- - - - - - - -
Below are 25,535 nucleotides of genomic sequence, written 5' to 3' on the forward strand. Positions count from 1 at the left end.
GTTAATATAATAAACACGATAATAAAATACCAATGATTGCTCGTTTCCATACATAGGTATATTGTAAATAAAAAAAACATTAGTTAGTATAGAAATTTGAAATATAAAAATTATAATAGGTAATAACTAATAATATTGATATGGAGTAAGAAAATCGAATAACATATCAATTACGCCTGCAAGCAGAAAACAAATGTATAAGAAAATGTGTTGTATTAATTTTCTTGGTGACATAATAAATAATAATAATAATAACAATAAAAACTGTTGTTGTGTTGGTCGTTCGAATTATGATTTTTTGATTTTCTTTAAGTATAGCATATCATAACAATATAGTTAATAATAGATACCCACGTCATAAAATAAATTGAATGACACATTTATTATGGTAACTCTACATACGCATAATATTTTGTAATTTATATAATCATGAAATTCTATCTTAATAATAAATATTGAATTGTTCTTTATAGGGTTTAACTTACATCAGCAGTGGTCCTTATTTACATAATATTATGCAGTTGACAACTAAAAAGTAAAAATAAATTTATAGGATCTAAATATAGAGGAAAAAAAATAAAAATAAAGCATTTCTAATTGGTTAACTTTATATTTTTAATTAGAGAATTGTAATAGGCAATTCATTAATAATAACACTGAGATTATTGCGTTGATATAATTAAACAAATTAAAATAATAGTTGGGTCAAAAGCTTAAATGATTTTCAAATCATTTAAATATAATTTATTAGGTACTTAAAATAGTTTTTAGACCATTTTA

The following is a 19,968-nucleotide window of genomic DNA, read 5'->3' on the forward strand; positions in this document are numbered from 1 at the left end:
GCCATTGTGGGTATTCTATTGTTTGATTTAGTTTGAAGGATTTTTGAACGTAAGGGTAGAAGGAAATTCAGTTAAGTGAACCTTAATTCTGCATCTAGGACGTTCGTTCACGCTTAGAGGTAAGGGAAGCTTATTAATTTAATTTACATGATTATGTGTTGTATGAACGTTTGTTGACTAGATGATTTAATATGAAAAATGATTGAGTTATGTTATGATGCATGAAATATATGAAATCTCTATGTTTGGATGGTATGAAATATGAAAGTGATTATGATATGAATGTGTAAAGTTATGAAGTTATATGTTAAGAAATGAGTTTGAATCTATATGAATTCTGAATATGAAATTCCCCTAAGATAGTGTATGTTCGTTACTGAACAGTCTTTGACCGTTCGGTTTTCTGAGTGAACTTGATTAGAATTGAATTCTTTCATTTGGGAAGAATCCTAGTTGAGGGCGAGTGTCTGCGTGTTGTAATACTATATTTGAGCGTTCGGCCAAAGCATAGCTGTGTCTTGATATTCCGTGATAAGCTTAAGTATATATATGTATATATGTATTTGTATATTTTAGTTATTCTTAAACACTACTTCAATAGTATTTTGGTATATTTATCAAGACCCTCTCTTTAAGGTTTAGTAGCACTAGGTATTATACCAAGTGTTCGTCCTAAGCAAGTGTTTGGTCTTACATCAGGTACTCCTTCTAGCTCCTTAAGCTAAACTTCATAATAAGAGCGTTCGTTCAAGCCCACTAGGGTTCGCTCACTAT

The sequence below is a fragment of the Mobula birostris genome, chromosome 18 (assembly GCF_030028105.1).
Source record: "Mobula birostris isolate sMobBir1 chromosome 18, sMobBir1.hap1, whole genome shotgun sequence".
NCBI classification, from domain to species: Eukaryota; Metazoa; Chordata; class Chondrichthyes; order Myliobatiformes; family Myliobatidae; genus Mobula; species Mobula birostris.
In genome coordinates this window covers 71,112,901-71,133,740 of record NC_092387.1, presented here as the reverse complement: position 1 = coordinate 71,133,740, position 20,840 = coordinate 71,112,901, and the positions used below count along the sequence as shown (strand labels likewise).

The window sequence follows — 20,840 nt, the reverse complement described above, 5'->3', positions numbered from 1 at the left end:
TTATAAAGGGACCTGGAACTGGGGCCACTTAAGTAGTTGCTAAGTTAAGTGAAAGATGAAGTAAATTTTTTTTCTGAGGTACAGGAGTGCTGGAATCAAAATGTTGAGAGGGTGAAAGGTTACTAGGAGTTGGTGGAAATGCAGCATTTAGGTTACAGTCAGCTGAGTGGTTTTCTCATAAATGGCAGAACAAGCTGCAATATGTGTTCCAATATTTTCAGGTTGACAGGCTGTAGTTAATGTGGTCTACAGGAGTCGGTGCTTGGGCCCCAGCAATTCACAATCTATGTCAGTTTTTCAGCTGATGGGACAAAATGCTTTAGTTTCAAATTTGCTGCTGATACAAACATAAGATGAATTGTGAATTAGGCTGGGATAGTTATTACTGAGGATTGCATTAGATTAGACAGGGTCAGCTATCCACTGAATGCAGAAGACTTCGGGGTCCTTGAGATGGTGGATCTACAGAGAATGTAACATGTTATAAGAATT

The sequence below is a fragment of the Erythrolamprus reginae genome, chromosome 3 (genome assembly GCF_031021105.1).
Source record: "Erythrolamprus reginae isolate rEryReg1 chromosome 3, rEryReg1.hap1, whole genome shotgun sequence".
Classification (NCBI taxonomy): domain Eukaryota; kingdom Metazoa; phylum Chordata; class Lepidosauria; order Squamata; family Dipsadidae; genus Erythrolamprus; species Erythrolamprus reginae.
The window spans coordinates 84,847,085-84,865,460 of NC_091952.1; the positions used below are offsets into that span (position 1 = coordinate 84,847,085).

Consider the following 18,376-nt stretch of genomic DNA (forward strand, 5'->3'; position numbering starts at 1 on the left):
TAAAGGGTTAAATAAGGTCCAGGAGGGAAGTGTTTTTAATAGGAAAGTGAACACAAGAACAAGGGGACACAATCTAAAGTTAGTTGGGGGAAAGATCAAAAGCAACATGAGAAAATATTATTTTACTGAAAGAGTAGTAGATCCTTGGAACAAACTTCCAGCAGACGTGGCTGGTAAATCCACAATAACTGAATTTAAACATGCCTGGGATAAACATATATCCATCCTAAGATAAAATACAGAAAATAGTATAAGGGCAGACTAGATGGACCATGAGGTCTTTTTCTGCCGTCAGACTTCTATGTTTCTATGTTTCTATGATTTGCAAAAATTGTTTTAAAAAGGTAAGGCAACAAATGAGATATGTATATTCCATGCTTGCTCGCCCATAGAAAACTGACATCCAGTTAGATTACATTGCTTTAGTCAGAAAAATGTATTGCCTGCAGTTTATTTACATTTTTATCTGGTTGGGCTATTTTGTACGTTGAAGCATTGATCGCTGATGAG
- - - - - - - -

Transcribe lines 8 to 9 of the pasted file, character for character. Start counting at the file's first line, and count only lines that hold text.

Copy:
In genome coordinates this window covers 71,112,901-71,133,740 of record NC_092387.1, presented here as the reverse complement: position 1 = coordinate 71,133,740, position 20,840 = coordinate 71,112,901, and the positions used below count along the sequence as shown (strand labels likewise).

The window sequence follows — 20,840 nt, the reverse complement described above, 5'->3', positions numbered from 1 at the left end: